When I was in nursing school – one of my role models was Leah Curtin. Her practical observations, willing to point out the elephants in a room, calling BS (in a very lady-like manner) and most importantly, her pride in being a nurse was a critical part in the development of my own nursing practice these last 37 years. Her article on improving HCAHPS in the July 2014 issue of American Nurse Today is a perfect example of the traits I have always admired in her:
- Pointing out elephants: Most quality programs don’t work
- Wisdom: Quality is in the hands of the one doing the work
- Calling BS: Staff are overextended while foyers and C-suites are the stuff of interior designers’ dreams
She suggests that building the foundation of our nursing practice on old fashion values; courtesy, kindness, respect, accuracy, duty, loyalty, commitment, justice, honesty, diligence, compassion and discipline creates a spirit of quality inside each one of us.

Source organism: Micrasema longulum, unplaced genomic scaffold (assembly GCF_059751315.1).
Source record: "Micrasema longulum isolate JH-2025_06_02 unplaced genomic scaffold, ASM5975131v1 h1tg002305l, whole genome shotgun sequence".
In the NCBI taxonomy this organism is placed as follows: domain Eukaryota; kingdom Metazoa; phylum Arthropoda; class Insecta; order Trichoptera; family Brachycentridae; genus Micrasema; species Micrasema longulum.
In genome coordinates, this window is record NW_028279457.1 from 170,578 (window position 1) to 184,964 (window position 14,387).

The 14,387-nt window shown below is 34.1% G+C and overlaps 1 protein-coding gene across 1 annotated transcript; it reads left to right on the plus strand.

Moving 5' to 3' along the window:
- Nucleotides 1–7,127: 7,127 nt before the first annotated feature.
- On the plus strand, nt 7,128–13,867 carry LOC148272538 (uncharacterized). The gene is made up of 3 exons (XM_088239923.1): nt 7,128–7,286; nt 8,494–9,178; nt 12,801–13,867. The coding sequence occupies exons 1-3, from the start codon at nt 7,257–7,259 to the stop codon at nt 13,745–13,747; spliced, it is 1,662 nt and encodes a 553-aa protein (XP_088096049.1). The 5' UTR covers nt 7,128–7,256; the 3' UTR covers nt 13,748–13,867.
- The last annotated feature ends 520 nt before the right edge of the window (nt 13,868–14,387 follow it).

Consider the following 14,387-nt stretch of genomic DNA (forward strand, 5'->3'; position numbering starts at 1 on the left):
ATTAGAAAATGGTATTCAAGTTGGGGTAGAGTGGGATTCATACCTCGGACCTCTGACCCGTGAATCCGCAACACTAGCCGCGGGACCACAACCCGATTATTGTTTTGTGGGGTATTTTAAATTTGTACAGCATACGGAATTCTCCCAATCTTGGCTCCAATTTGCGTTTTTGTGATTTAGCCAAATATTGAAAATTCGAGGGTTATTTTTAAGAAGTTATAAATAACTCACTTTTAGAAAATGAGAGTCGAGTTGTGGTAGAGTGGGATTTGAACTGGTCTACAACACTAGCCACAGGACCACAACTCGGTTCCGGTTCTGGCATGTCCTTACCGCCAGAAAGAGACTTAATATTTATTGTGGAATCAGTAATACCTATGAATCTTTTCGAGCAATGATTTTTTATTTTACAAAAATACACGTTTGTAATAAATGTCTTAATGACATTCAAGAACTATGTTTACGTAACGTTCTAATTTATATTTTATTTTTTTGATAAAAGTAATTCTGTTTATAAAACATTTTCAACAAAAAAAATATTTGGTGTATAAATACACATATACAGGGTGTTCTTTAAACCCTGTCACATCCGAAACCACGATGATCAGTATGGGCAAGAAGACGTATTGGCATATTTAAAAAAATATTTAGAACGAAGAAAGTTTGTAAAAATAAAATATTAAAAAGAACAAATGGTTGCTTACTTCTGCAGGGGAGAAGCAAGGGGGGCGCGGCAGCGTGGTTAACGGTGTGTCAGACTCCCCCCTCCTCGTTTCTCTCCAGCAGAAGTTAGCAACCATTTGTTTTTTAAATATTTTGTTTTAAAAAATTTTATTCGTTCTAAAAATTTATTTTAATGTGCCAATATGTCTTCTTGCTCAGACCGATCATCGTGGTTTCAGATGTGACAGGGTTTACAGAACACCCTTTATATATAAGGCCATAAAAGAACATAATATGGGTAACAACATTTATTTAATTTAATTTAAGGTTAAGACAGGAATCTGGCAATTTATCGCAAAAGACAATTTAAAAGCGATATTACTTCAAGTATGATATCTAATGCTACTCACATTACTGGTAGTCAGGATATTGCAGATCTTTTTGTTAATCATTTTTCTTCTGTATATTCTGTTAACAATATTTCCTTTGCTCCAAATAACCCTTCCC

Which would patients and their family prefer: a room that looks like a 5 star hotel or a competent and caring nurse who has the time to sit and explain what is happening? A stunning atrium with waterfalls or a staff who has the time to show kindness to everyone who comes on their unit? Which truly contributes to a higher HCAHPS score? Healthcare demands a different level of quality than other endeavors.
My first job after high school was working as an electronic assembler for Texas Instruments. As long as I followed the design specifications when building a part, then I delivered a quality product. But as a registered nurse, if I do all the right steps but am too stressed to be compassion or too busy to take time to be kind, then I do not believe I have delivered quality nursing care.
Although we have never met, I thank you, Leah, for all you have brought to nursing and to my profession and personal development through the years. I’m pretty good at calling BS too!
How do you define quality nursing care?